LSD And MDMA Use On The Rise Again

Published :
Categories : BlogDrug LawsPsychedelics

LSD And MDMA Use On The Rise Again

In another blow to the creaking War on Drugs, the UK Home Office has just published statistics that show the use of both ecstasy and LSD are at an all-time high.

It is certainly not what the government what to hear – that their hard-line stance on drugs is not working. Go back to 2009, and the UK ecstasy scene was on its knees, with interest in the drug rapidly falling. Yet fast-forward to today, and you will see that the interest and use has gradually recovered, with survey results suggesting the last 12 months have witnessed a monumental surge (an 84% increase in ecstasy use and a 175% increase in LSD use).


For those in the UK, this latest news goes a long way to show how the current Tory government are failing to maintain a workable drugs policy. It is quite funny really; back in 2012 Prime Minister David Cameron rejected calls for a royal commission to re-evaluate the effectiveness of the country’s floundering drug policy, stating that it was unnecessary as the current method was working. As far as he was concerned, people were losing interest in drugs. But people never lose interest in expanding their understanding of reality! Drug use has persisted for thousands of years, no matter the punishment. Things were not going to simply drop off because the Tories thought they had perfected prohibition – something no culture, government or king has ever been able to do. No, drug trends are fickle beasts, and they have come to bite David Cameron in the arse with a vengeance.

So what explains this resurgence? First, let’s look at ecstasy.


Unfortunately for David Cameron, it wasn’t a waning interest in taking drugs that caused a downward trend, but a lack of supply. People wanted it; they just couldn’t get it.

The quality of ecstasy took a massive Europe-wide hit between 2008 and 2012, thanks to the supply of MDMA drying up – MDMA being the main sought after component of ecstasy. It led to a market full of ecstasy that very rarely contained any MDMA at all – often being made from fillers like brick dust and low-quality speed. As you can probably imagine, this led to a gigantic drop in the drug's popularity.

The MDMA drought was thanks to the efforts of law enforcement agencies across the globe, who managed to co-ordinate a string of massive seizures of the chemical used to synthesise MDMA. However, while this caused a momentary lull in genuine production, the Dutch chemists responsible for the majority of Europe’s ecstasy supply found a new way to synthesise MDMA. Namely, from a chemical called PMK-glycidate, which is legal and easy to obtain in bulk.

Why have we said this is potentially good news for MDMA lovers? Because this new method of synthesising MDMA has resulted in the quality of ecstasy suddenly returning to the same great quality people were experiencing back in the 1980’s, with the majority of new ecstasy being between 80-90% pure MDMA. It is an insane jump that has reinvigorated the interest to no end.

Note: this isn’t to say that all ecstasy out there is now of a high quality, so always check the purity of your stash.

This sudden shift in quality has also caught a lot of people unaware, so make sure that whatever you decide to do, don’t go overboard.

Another reason is that ecstasy is very closely tied to the raving scene. With the recent increase in popularity of EDM and the other various genres of electronic music, more and more young adults are looking to get into the party spirit with a bit of ecstasy. It is very much a group drug, and in order to get into the vibe of a club, many feel it a necessity to take.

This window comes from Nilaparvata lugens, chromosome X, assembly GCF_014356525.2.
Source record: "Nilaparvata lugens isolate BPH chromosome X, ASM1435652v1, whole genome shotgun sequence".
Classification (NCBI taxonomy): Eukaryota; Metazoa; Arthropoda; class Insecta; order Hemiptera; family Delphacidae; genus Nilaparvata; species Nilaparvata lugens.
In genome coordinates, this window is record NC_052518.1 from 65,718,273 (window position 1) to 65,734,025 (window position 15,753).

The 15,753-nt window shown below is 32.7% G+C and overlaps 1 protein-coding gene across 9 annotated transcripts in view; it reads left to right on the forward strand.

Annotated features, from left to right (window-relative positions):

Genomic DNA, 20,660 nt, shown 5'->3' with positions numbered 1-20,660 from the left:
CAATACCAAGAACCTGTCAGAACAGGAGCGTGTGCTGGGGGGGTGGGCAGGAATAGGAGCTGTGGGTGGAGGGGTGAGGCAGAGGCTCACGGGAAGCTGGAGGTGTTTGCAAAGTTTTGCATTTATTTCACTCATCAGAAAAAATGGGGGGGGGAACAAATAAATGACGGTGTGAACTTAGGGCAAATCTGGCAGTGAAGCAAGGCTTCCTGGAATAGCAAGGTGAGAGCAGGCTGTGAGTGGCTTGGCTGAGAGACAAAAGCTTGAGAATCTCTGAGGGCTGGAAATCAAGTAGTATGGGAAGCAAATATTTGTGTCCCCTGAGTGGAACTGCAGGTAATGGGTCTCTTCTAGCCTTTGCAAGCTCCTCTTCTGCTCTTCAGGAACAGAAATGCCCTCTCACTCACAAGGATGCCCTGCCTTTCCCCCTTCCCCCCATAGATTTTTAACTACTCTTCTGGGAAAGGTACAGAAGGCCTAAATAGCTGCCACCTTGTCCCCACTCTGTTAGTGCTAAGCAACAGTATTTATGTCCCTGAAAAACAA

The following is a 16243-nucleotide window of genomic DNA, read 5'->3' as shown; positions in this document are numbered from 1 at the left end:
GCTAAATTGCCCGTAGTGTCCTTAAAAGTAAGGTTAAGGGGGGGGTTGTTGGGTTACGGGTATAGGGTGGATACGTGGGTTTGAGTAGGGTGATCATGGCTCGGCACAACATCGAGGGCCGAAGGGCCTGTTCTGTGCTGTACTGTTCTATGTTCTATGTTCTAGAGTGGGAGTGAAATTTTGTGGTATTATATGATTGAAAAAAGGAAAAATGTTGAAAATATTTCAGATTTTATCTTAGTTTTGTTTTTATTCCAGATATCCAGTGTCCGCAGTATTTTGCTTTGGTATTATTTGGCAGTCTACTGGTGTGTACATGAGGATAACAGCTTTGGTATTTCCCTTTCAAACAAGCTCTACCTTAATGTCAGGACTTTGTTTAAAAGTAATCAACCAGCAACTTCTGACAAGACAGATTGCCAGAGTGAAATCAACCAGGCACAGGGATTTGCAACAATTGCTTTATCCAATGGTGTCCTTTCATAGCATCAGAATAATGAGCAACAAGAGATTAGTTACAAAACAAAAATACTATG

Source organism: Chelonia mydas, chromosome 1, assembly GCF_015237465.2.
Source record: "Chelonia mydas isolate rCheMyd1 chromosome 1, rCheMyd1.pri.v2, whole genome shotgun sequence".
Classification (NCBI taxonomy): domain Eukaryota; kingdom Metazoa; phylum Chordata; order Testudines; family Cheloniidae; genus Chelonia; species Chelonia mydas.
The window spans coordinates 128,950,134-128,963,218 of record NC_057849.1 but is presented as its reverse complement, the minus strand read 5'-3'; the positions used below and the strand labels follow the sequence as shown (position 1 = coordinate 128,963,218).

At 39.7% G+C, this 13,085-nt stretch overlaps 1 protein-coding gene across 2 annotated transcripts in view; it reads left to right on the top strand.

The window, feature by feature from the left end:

This doesn’t explain why LSD has had such a boost in popularity, though. The source of LSD didn’t dry up. We have some educated guesses to make about this.

Firstly, there is the fact that there are quite a few LSD analogues out there that are all “technically” legal. For example, 1P-LSD, which is sold as a legal high. It has a minute chemical tweak that allows it to evade the law but still impart similar effects to LSD. To many users, especially inexperienced ones, 1P-LSD and LSD are one and the same, with few being able to distinguish between the trips. As such, many who were surveyed have likely taken a legal high but classed it as LSD.

Note: Synthetic legal highs can be extremely dangerous, as their chemical composition is constantly tweaked to evade the law. As such, very little is known about them, or the effects they can have. We do not encourage the use of any illegal substance.

There is also the fact that psychedelics like LSD are currently enjoying a renaissance of research, with most of it finding that there is a low risk of harm, and potential medical application. This sort of research tends to make news, especially on sites young adults like to visit. This spread of knowledge could, in theory, be responsible for an increased interest for young people to expand their consciousness.

Lastly, LSD is becoming increasingly easy to obtain, especially from the dark web. It is relatively cheap to buy in bulk, and easy to send through the post. This makes it much more accessible to dealers, and is now seen as more commonly available.


While this news comes from the UK, it begs the question, how is the rest of Europe fairing? Drug supply tends to be Europe-wide, with a few producers supplying all of the countries. There is a good chance that the increased ease of access, as well as jump in quality, is having an effect EU-wide. Obviously, laws vary from country to country, but if this is the case, it will go a long way to reinforce the point that the War on Drugs has failed. Drug use is not declining, people are not losing interest, and they never will. You can criminalise people as much as you like, but the innate curiosity to expand the consciousness will never be overtaken by the potential risks involved.